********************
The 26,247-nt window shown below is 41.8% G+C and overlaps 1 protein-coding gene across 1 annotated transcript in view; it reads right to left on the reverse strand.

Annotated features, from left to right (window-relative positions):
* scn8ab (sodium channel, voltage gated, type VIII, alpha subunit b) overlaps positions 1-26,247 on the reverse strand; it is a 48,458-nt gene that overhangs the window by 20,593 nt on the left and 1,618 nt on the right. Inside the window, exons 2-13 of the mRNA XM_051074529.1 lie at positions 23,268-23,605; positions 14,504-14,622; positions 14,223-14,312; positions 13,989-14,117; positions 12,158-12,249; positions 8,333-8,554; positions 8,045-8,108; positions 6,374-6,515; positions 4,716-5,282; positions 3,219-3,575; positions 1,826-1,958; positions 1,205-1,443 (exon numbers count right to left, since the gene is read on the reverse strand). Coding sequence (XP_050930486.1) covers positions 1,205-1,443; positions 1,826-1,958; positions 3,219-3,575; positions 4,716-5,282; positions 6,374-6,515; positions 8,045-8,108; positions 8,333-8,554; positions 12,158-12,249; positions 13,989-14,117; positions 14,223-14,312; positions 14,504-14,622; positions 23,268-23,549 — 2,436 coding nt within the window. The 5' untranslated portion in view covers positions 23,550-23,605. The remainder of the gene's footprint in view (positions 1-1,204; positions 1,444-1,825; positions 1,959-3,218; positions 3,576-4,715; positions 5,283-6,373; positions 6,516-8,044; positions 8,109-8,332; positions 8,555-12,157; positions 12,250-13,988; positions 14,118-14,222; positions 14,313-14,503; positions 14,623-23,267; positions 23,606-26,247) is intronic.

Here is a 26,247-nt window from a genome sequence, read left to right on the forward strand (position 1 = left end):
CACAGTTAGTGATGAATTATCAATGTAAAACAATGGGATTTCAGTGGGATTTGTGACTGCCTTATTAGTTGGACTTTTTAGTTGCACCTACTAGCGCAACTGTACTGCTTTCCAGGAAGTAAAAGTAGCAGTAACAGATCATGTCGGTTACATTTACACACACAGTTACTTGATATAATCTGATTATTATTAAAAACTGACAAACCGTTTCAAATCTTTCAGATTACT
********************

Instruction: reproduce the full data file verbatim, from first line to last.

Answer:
The 26,247-nt window shown below is 41.8% G+C and overlaps 1 protein-coding gene across 1 annotated transcript in view; it reads right to left on the reverse strand.

Annotated features, from left to right (window-relative positions):
* scn8ab (sodium channel, voltage gated, type VIII, alpha subunit b) overlaps positions 1-26,247 on the reverse strand; it is a 48,458-nt gene that overhangs the window by 20,593 nt on the left and 1,618 nt on the right. Inside the window, exons 2-13 of the mRNA XM_051074529.1 lie at positions 23,268-23,605; positions 14,504-14,622; positions 14,223-14,312; positions 13,989-14,117; positions 12,158-12,249; positions 8,333-8,554; positions 8,045-8,108; positions 6,374-6,515; positions 4,716-5,282; positions 3,219-3,575; positions 1,826-1,958; positions 1,205-1,443 (exon numbers count right to left, since the gene is read on the reverse strand). Coding sequence (XP_050930486.1) covers positions 1,205-1,443; positions 1,826-1,958; positions 3,219-3,575; positions 4,716-5,282; positions 6,374-6,515; positions 8,045-8,108; positions 8,333-8,554; positions 12,158-12,249; positions 13,989-14,117; positions 14,223-14,312; positions 14,504-14,622; positions 23,268-23,549 — 2,436 coding nt within the window. The 5' untranslated portion in view covers positions 23,550-23,605. The remainder of the gene's footprint in view (positions 1-1,204; positions 1,444-1,825; positions 1,959-3,218; positions 3,576-4,715; positions 5,283-6,373; positions 6,516-8,044; positions 8,109-8,332; positions 8,555-12,157; positions 12,250-13,988; positions 14,118-14,222; positions 14,313-14,503; positions 14,623-23,267; positions 23,606-26,247) is intronic.

Here is a 26,247-nt window from a genome sequence, read left to right on the forward strand (position 1 = left end):
CACAGTTAGTGATGAATTATCAATGTAAAACAATGGGATTTCAGTGGGATTTGTGACTGCCTTATTAGTTGGACTTTTTAGTTGCACCTACTAGCGCAACTGTACTGCTTTCCAGGAAGTAAAAGTAGCAGTAACAGATCATGTCGGTTACATTTACACACACAGTTACTTGATATAATCTGATTATTATTAAAAACTGACAAACCGTTTCAAATCTTTCAGATTACT